The Rambler, a Catholic journal of home and foreign literature [&c.]. Vol.5-new [3rd] [Vol.11 of the new [2nd] ser. is imperf. Continued as The Home and foreign review].

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Seite 23 - This royal throne of kings, this sceptred isle, This earth of majesty, this seat of Mars, This other Eden, demi-paradise, This fortress built by Nature for herself Against infection and the hand of war, This happy breed of men, this little world, This precious stone set in the silver sea...
Seite 34 - Let me play the fool : With mirth and laughter let old wrinkles come, And let my liver rather heat with wine Than my heart cool with mortifying groans. Why should a man whose blood is warm within Sit like his grandsire cut in alabaster...
Seite 23 - This land of such dear souls, this dear dear land, Dear for her reputation through the world, Is now leased out, I die pronouncing it, Like to a tenement or pelting farm: England, bound in with the triumphant sea, Whose rocky shore beats back the envious siege Of watery Neptune, is now bound in with shame, With inky blots and rotten parchment bonds: That England, that was wont to conquer others, Hath made a shameful conquest of itself.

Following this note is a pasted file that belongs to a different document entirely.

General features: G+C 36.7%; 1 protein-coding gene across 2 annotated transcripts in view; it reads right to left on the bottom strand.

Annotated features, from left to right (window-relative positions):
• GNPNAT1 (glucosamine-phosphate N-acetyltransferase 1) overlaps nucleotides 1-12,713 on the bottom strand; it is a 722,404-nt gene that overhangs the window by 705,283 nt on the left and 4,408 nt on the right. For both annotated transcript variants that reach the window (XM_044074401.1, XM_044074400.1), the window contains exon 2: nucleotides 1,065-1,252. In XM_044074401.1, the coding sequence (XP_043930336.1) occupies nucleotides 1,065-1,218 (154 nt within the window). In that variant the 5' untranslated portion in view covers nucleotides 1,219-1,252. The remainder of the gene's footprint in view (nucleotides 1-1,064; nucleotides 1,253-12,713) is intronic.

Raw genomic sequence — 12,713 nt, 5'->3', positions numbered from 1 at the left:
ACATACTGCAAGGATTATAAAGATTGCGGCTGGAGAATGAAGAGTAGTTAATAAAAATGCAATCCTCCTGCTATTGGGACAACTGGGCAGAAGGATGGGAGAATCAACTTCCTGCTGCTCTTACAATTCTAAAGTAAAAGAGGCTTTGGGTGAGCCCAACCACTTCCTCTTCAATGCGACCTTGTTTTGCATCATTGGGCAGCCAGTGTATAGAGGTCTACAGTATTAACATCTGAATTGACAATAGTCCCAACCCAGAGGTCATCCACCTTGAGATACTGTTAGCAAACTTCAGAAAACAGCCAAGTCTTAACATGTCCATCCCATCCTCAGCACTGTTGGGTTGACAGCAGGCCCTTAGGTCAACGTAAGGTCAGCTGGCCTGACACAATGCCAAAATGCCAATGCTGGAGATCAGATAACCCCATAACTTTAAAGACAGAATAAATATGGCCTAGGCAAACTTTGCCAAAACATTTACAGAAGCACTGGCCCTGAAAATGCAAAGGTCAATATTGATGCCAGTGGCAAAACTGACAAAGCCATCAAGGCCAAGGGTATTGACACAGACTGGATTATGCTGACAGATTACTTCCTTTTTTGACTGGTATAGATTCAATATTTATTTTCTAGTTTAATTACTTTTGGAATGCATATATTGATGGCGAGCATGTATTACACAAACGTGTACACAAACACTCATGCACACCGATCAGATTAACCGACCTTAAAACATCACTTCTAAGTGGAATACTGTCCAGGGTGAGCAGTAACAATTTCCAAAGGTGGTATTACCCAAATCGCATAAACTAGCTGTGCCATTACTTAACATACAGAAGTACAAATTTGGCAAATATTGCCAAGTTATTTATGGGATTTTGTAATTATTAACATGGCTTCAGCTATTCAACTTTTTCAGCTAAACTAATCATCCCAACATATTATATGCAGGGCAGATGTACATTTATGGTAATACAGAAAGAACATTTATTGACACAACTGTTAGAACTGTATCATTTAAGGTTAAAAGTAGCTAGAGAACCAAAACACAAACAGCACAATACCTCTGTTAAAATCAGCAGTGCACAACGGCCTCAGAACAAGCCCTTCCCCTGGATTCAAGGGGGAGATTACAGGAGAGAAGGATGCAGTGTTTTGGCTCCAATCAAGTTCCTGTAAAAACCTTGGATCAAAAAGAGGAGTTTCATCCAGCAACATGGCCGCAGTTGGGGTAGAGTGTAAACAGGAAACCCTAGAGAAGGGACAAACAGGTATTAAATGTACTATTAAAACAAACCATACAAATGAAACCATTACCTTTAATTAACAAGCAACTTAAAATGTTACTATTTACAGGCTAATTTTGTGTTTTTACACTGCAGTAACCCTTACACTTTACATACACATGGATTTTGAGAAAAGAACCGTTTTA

Seite 36 - What years, i' faith ? Vio. About your years, my lord. Duke. Too old, by heaven; let still the woman take An elder than herself ; so wears she to him, So sways she level in her husband's heart. For, boy, however we do praise ourselves, Our fancies are more giddy and unfirm, More longing, wavering, sooner lost and worn, Than women's are.
Seite 36 - A blank, my lord. She never told her love, But let concealment, like a worm i' the bud, Feed on her damask cheek: she pined in thought, And with a green and yellow melancholy She sat like patience on a monument, Smiling at grief.
Seite 27 - From his cradle, He was a scholar, and a ripe, and good one; Exceeding wise, fair spoken, and persuading: Lofty, and sour, to them that lov'd him not; But, to those men that sought him, sweet as summer.
Seite 46 - The English are great lovers of themselves, and of everything belonging to them. They think that there are no other men than themselves, and no other world but England; and, whenever they see a handsome foreigner, they say that he looks like an Englishman...
Seite 34 - But then I sigh, and with a piece of Scripture, Tell them — that God bids us do good for evil ; And thus I clothe my naked villany With old odd ends, stolen forth of holy writ ; And seem a saint, when most I play the devil.
Seite 209 - It is the place where the catechist makes good his ground as he goes, treading in the truth day by day into the ready memory, and wedging and tightening it into the expanding reason. It is a place which...
Seite 129 - More Worlds than One. The Creed of the Philosopher and the Hope of the Christian.

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